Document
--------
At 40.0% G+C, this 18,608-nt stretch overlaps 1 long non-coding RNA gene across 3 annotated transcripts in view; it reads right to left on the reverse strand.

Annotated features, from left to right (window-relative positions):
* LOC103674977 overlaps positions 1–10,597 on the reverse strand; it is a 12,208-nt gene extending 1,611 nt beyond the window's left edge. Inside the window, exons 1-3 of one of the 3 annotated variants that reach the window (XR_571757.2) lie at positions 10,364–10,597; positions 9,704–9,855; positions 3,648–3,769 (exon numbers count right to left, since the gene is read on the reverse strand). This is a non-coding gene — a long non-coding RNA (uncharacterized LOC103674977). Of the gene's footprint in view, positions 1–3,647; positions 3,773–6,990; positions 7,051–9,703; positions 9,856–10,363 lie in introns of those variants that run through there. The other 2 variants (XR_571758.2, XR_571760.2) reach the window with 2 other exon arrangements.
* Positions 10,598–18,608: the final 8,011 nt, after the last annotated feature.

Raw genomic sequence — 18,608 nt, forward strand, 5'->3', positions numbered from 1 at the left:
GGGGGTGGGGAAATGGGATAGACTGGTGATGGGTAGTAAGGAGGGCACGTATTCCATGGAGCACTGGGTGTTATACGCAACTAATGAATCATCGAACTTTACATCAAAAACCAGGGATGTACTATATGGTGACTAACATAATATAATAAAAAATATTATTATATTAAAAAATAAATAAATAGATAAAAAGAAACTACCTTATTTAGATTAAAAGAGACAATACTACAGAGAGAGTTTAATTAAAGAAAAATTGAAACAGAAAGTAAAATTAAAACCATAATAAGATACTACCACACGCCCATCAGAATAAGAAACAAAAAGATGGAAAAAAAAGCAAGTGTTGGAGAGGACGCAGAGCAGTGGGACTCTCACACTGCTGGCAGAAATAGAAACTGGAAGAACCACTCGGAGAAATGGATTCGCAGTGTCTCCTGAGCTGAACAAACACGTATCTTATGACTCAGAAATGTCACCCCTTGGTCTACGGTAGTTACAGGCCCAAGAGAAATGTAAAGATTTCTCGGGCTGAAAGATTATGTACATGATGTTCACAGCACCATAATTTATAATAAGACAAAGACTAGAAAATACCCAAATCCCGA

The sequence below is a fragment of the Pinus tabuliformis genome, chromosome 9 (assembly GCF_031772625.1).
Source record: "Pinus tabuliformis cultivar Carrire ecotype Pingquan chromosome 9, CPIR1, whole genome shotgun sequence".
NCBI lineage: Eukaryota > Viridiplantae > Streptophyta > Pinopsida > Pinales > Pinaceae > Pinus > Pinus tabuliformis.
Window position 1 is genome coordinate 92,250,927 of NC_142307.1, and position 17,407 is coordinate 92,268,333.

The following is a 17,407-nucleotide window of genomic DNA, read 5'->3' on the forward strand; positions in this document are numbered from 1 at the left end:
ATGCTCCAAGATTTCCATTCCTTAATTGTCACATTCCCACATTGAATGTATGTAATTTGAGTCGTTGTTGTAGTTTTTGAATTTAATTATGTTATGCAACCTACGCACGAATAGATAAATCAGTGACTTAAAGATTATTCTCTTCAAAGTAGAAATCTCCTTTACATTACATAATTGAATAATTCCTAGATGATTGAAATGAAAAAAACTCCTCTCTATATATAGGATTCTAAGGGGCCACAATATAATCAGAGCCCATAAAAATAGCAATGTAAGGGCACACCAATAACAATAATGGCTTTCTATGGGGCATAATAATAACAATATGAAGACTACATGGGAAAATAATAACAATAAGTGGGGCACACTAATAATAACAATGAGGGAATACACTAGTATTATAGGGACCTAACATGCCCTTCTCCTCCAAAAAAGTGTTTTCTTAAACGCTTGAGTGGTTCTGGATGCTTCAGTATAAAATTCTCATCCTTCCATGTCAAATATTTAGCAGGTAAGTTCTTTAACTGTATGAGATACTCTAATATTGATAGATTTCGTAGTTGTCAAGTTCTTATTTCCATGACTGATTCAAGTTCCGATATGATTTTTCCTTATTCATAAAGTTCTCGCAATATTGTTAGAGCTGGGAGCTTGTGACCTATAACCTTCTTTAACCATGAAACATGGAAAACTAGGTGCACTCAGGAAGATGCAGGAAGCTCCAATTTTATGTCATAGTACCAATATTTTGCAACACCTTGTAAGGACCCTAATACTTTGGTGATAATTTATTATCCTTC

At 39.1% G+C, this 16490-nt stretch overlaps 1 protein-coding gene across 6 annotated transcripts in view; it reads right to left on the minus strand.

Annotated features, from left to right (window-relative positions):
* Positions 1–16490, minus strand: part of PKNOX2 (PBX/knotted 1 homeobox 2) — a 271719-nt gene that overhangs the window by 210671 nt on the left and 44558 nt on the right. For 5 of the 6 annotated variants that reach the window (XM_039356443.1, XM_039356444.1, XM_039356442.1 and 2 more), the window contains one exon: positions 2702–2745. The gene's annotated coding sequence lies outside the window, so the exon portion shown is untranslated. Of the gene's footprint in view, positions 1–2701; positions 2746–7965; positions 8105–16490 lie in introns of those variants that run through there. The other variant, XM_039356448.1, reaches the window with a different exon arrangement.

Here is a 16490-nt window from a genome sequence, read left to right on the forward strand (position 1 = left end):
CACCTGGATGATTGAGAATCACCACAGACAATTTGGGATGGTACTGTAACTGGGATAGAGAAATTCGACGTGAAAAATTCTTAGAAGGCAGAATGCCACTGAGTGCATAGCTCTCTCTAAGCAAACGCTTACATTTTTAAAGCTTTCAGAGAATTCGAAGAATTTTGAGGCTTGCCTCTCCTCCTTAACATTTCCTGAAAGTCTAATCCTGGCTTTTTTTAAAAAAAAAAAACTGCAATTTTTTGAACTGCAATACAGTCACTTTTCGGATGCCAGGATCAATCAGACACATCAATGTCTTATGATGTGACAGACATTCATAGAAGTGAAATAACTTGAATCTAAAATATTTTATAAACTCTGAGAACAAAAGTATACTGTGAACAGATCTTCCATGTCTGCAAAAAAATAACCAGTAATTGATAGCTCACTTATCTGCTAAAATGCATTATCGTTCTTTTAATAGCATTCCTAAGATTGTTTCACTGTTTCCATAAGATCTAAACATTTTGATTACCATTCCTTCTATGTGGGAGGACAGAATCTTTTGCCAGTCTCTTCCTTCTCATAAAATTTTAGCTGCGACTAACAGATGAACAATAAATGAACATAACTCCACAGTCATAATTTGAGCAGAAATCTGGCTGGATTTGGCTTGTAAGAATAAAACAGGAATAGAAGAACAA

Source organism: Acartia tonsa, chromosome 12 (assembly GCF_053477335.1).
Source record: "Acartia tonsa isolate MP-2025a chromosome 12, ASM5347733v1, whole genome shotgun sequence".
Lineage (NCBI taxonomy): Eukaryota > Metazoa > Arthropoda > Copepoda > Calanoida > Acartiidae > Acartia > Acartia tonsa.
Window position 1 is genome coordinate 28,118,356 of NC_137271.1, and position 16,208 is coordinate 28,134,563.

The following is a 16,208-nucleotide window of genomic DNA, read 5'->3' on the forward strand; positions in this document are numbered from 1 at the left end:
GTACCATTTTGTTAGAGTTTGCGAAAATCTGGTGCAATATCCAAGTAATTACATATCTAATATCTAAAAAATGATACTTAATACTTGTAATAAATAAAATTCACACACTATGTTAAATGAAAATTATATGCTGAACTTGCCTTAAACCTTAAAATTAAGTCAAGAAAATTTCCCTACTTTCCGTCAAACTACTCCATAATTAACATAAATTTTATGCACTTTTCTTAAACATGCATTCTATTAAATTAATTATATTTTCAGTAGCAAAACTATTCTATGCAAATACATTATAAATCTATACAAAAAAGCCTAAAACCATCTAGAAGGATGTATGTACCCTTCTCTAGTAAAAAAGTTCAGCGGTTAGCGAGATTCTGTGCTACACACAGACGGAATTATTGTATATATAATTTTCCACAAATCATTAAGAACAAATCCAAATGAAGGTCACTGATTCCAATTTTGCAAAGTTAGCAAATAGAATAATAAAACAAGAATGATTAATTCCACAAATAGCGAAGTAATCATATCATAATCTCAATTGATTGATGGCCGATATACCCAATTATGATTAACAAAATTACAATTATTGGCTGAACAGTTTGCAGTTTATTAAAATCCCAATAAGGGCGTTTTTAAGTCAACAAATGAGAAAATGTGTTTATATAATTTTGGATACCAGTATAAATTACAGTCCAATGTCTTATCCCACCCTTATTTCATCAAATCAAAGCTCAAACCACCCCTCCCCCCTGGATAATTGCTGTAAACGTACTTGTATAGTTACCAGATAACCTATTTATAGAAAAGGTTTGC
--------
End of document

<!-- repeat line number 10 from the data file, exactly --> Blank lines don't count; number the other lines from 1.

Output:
Window position 1 is genome coordinate 92,250,927 of NC_142307.1, and position 17,407 is coordinate 92,268,333.